# Normalizing a Continuous Variable for Appropriate Use Alongside Binary Variables

I am fitting a model where I estimate my Dependent Variable based on about 20 Binary Variables (0/1), and one continuous variable. I've read about the importance of normalizing that continuous variable, but have a question about the details.

I frequently see mean=0 and st dev=1 recommended as the distribution to normalize continuous variables to. And that makes sense to me if I'm normalizing a bunch of continuous variables to compare to each other. However...

Question 1: Given that this continuous variable will be a covariate alongside several binary covariates of value 0 or 1, should I normalize my continuous variable to fall entirely in the range (0,1)? Dividing it by it's maximum value achieves that, which makes sense to me as a "normalization" method. Which leads to...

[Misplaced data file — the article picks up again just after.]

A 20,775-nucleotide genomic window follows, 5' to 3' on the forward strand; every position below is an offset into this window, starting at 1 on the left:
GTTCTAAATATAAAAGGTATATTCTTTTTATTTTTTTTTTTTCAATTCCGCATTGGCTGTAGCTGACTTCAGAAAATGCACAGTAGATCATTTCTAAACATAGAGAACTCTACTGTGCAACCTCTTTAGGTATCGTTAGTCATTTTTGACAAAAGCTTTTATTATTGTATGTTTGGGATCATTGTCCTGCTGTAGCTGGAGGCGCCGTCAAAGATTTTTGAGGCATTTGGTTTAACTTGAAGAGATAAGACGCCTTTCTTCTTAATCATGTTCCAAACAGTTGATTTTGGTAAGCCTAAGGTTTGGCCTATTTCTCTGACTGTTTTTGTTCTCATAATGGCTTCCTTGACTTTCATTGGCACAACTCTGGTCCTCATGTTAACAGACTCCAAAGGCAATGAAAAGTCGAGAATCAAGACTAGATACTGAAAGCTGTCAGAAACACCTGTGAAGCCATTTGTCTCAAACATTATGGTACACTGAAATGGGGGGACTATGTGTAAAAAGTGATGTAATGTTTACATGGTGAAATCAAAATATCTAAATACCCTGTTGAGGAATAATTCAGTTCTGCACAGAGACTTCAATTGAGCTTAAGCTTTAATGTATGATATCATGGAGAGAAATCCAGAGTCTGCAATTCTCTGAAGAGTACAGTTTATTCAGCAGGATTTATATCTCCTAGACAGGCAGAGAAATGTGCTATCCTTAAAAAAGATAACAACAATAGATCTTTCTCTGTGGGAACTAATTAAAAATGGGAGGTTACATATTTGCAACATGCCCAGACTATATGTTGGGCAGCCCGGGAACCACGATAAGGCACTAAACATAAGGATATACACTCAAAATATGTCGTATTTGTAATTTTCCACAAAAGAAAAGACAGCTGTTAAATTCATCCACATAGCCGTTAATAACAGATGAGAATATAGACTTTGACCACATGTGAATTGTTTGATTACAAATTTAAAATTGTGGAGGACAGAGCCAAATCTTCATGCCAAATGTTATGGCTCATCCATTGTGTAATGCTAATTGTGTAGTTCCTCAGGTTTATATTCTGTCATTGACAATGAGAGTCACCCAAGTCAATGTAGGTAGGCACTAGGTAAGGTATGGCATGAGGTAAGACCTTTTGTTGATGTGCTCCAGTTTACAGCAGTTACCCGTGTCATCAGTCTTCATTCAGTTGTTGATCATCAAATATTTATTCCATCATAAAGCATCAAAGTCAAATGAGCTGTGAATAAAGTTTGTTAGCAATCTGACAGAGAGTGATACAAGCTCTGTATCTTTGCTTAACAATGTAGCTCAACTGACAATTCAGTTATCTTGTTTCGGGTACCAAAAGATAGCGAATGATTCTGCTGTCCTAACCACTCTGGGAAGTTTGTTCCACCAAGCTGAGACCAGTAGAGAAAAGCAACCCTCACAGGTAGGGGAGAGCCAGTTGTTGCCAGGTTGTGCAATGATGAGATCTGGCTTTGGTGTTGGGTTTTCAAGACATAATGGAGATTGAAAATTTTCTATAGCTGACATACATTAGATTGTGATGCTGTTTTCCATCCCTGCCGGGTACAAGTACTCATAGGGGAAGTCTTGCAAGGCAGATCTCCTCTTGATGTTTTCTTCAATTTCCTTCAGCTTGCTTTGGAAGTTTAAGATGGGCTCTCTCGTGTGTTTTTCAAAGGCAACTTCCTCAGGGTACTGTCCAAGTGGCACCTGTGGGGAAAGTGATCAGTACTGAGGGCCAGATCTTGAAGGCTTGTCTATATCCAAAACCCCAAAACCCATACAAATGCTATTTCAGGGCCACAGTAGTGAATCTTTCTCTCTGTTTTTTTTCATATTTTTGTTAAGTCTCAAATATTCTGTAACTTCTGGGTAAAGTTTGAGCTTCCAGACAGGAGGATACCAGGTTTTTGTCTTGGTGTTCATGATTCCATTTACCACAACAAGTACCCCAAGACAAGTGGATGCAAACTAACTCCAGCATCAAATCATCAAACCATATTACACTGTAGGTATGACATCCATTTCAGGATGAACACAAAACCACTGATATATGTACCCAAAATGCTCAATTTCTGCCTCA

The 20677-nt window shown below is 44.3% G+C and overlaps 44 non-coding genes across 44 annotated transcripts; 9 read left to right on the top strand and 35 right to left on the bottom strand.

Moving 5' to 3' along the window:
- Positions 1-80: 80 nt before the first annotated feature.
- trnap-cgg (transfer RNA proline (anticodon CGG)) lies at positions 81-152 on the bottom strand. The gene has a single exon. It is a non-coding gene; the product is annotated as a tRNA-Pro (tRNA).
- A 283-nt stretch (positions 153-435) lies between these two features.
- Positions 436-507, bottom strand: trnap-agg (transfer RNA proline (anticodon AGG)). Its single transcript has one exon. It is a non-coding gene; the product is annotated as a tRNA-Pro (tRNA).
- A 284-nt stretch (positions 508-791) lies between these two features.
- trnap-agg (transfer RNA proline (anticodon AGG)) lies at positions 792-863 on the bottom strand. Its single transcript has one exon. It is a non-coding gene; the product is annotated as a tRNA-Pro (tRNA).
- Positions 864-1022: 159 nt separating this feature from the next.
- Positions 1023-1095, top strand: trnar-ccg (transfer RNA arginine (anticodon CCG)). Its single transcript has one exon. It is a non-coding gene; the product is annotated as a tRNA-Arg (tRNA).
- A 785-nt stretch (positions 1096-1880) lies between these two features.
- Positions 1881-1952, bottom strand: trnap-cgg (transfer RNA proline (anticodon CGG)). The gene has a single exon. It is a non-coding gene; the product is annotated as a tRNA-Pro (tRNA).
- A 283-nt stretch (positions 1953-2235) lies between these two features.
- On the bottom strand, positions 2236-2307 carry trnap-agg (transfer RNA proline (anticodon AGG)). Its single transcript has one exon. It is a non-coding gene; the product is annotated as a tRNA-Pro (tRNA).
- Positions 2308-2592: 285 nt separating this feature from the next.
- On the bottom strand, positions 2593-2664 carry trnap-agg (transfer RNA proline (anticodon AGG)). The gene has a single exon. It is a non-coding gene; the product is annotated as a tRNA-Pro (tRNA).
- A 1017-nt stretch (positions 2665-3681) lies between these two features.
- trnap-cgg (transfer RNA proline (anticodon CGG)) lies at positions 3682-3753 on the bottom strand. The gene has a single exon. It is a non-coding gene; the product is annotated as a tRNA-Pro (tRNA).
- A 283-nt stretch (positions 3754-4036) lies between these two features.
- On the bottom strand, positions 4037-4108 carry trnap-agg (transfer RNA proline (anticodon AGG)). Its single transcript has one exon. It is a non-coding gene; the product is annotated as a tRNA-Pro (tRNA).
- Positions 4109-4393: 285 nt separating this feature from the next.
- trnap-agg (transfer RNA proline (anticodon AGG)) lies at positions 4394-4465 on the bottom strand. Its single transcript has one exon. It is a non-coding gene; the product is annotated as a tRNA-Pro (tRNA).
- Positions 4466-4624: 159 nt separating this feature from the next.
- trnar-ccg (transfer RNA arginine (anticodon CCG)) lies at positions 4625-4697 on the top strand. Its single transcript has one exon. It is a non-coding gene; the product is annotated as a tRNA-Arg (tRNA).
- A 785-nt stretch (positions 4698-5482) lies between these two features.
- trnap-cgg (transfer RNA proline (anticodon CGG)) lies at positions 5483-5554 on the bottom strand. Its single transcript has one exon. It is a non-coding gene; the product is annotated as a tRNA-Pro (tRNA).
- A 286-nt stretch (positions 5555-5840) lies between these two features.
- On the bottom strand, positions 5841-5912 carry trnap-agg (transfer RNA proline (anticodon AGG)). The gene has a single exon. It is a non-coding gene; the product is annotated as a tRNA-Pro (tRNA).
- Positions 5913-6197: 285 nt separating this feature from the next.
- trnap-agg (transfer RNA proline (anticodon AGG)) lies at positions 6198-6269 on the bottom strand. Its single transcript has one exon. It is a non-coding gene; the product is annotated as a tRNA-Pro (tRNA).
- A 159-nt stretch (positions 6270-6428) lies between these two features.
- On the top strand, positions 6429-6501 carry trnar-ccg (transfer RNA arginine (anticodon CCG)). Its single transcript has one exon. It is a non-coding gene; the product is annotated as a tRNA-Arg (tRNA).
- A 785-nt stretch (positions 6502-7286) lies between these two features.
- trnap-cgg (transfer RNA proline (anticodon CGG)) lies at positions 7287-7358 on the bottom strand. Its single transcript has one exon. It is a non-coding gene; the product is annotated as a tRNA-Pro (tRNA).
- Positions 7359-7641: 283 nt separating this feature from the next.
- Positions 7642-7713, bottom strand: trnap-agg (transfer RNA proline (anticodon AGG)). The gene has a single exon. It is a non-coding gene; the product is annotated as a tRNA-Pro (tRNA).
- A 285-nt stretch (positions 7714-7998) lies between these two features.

Question 2: When I divide each value by the maximum value to get a range of (0,1), I have a skewed distribution with most "normalized" values falling in the range (0.5,0.8). Is that a problem? Should I transform/normalize the data further to achieve mean=0 and mean +/- three standard deviations to get to 1 / 0?

• What sort of model are you using? Sometimes this sort of normalization is necessary, sometimes it helps with interpretation or comparisons, but often it is superfluous. Apr 29, 2015 at 23:58
• Good question. I have a logistic regression model, which I've read means normalizing variables is important. Apr 30, 2015 at 1:16